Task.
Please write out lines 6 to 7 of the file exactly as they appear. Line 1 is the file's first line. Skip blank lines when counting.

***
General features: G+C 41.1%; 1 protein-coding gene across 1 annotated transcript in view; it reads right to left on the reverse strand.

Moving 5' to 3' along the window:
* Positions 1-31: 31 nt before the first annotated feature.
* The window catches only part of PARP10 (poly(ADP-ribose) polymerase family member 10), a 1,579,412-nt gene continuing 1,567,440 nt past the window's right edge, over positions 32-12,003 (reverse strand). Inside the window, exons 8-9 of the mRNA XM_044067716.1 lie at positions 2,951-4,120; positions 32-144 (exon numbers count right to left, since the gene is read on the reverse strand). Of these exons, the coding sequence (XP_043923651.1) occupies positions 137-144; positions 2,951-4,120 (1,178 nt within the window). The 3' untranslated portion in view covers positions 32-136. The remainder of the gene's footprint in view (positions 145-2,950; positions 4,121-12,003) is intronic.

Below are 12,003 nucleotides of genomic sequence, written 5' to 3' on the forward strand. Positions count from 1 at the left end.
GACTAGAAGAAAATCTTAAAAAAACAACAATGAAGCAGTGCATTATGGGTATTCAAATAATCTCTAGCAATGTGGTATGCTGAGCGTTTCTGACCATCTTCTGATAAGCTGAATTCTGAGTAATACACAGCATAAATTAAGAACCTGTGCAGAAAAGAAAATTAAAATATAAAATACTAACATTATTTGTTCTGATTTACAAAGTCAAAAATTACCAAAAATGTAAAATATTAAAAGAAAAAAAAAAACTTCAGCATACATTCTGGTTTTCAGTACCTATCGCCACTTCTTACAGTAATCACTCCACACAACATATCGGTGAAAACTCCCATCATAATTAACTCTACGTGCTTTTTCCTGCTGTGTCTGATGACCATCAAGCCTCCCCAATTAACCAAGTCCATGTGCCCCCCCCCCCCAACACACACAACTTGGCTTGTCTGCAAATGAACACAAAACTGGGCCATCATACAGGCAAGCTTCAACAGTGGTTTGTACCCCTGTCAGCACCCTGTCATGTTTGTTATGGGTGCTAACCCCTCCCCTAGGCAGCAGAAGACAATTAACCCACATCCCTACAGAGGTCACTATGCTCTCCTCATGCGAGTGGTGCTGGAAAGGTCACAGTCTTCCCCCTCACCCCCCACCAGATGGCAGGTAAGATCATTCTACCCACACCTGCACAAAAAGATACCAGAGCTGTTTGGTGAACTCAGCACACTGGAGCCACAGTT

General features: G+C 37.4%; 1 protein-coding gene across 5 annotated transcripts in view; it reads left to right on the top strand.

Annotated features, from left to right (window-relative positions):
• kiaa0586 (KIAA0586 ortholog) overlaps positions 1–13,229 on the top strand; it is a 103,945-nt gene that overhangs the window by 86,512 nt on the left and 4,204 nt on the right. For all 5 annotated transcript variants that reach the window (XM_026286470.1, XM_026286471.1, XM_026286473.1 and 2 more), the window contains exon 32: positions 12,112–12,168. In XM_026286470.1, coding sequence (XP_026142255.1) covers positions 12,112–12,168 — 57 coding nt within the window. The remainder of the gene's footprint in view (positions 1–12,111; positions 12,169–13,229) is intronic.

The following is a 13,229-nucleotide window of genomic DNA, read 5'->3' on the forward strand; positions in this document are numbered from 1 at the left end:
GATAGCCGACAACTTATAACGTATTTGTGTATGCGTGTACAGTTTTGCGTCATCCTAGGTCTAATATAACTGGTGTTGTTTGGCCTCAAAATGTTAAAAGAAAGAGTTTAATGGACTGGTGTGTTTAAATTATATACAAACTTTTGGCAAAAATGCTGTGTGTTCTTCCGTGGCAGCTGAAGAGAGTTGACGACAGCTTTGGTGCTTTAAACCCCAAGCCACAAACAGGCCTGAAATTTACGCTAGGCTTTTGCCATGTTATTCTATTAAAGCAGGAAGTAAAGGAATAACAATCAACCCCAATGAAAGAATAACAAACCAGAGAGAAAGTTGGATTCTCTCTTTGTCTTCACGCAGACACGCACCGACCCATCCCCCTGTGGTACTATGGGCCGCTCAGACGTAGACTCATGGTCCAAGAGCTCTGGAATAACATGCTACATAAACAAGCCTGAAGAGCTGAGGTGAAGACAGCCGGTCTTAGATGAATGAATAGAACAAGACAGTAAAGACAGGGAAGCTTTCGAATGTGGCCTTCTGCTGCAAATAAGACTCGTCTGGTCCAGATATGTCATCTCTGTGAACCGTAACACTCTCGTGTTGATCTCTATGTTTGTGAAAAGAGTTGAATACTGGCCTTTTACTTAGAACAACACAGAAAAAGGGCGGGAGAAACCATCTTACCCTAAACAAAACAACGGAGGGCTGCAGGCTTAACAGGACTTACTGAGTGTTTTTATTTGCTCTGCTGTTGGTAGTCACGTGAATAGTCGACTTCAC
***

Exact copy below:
GACTAGAAGAAAATCTTAAAAAAACAACAATGAAGCAGTGCATTATGGGTATTCAAATAATCTCTAGCAATGTGGTATGCTGAGCGTTTCTGACCATCTTCTGATAAGCTGAATTCTGAGTAATACACAGCATAAATTAAGAACCTGTGCAGAAAAGAAAATTAAAATATAAAATACTAACATTATTTGTTCTGATTTACAAAGTCAAAAATTACCAAAAATGTAAAATATTAAAAGAAAAAAAAAAACTTCAGCATACATTCTGGTTTTCAGTACCTATCGCCACTTCTTACAGTAATCACTCCACACAACATATCGGTGAAAACTCCCATCATAATTAACTCTACGTGCTTTTTCCTGCTGTGTCTGATGACCATCAAGCCTCCCCAATTAACCAAGTCCATGTGCCCCCCCCCCCCAACACACACAACTTGGCTTGTCTGCAAATGAACACAAAACTGGGCCATCATACAGGCAAGCTTCAACAGTGGTTTGTACCCCTGTCAGCACCCTGTCATGTTTGTTATGGGTGCTAACCCCTCCCCTAGGCAGCAGAAGACAATTAACCCACATCCCTACAGAGGTCACTATGCTCTCCTCATGCGAGTGGTGCTGGAAAGGTCACAGTCTTCCCCCTCACCCCCCACCAGATGGCAGGTAAGATCATTCTACCCACACCTGCACAAAAAGATACCAGAGCTGTTTGGTGAACTCAGCACACTGGAGCCACAGTT

General features: G+C 37.4%; 1 protein-coding gene across 5 annotated transcripts in view; it reads left to right on the top strand.